But of course they could have it all, and I love that in this regard—together with the fact that Kenneth was still in charge of NBC who knows how many years later (and that NBC still existed!)—30 Rock’s jokey cynical shell broke apart and exposed its gooey center one last time.

Lemon out.


What'd you think of the finale, and what has 30 Rock meant to you?


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That was a very touching and funny finale. Great way to cap off the show.
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I finally got around to watching this finale. I was a bit surprised when I found my eyes a little watery near the end. Like JT_Kirk below, I've watched every episode of the show since it started airing, but I never found myself loving it. It had many funny or clever moments, but rarely did I watch an episode and think it was great. However, there are only a handful of sitcoms during this past decade that I'd say I definitely liked more, and 30 Rock was always good for a laugh or two, so I'll certainly miss it. As for the finale itself, I liked almost all of it -- even the slightly unfitting sincerity and sappiness -- but the Lutz-Blimpies story didn't do anything for me.
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It wasn't a perfect finale but I liked it. A great way to send off the characters.
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gonna miss the show. tina fey is awesome. hope she comes up with something new, and I'm sure great as well, soon.
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The last show ever really surprised me. My eyes got somewhat misty during the last minutes. Bravo, 30 Rock. It was the right time to end, but I am truly going to miss you.
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Liz answering her phone: "You got Lemon. Make some lemonaide." Classic.

And Jack's accent ending three-way was hysterical.

Perhaps the best thing about it was they way even the most incidental of the cast got at least one last character moment.
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Loved the 30 Rock finale. My 2 favorite bits wereKenneth's immortality and Liz revealing Mad Men's finale (which it wouldn't be that farfetched IMO) LOL! I'll really miss this show! I'll definitely follow the cast on all of their future endeavors! And on a sweeter note the end of 30 Rock means the return of Community next Thursday so there's that!.
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Glad to hear you enjoyed it, Noel. I've always wanted to love 30 Rock as much as you do, I've watched it faithfully through its entire run but it's always let me down a little, and this finale put a pin on that. The issue for me with the show is that it has kernels of good ideas, stuff like that mom's forum, but those kernels are surrounded by soft, lazy comedy that feels like someone writing the show is afraid to say "no" to their staff, like children who are told everything they do is brilliant so they just expect that everything they attempt will be a success without any honing or real work.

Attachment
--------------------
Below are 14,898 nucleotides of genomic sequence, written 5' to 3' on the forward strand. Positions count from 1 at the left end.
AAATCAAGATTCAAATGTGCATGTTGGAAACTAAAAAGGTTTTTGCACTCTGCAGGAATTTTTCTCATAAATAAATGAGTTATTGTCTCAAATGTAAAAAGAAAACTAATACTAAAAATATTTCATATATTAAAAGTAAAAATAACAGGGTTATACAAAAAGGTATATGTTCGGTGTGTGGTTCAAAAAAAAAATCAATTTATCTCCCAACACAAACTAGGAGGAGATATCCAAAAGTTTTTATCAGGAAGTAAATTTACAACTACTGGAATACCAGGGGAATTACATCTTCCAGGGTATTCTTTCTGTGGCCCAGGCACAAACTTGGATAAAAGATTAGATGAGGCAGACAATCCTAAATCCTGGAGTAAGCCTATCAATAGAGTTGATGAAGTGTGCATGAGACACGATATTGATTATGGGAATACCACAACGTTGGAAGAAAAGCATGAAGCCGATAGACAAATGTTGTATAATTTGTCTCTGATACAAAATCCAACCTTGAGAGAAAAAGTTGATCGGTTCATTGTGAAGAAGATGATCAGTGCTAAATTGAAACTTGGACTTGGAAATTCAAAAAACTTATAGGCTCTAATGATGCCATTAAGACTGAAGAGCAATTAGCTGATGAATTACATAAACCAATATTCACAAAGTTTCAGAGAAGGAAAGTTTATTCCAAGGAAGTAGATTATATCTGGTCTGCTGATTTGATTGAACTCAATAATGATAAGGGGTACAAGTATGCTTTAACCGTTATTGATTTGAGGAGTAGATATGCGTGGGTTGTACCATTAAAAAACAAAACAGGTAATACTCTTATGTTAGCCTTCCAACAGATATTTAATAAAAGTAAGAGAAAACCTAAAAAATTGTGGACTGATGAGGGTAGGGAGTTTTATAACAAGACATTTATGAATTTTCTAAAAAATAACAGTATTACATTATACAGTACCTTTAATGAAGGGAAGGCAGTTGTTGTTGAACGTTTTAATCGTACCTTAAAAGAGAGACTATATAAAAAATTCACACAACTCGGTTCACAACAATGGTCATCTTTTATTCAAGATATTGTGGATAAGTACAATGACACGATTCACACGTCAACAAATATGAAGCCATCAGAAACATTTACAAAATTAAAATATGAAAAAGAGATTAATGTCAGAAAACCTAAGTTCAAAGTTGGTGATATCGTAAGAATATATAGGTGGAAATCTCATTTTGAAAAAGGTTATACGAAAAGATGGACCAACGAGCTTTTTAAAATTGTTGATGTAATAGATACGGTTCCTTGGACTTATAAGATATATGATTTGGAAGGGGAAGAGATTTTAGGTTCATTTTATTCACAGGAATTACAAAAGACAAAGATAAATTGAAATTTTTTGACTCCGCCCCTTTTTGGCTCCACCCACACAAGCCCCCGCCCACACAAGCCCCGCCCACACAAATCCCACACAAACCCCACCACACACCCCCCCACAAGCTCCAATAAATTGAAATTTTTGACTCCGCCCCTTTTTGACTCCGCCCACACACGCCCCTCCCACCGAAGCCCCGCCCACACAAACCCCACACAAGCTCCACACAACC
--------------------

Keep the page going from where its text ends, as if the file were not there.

My one real complaint is the changes that Jack went through, they didn't feel authentic, they felt like gimmick meant to drive a series finale, which obviously it was, but that's such a tired thing and it ends up leaving a beloved character without an honest finishing story arc. They did a silly montage of "Jack awesomeness" but even that felt phoned in.

I also suppose having this be 2 parts made it very disjointed, Liz really didn't feel like her story of having a family didn't feel connected in the second episode, but that's how it goes I guess, it was a drag on the show but it wasn't nosedive, much like this whole finale.
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You seemed to have the same challenges that ben45tpy had below, so I'll refer to my reply there.

I do agree about the disjointed nature of the episodes. It's not nearly as unified as it should have been, and I hated that Criss just up and disappeared in the second half.

Unless it was just absolutely horrible, which it wasn't -- it was just fine, I wanted more to celebrate the show than anything, hence the very positive vibe. BUT I also did want a more critical engagement about it in the comments (knowing there'd be a few!), so I was glad you, and others, stopped by to leave a comment. (That being said, anyone who hated the episode is a Double Hitler. (Not really.))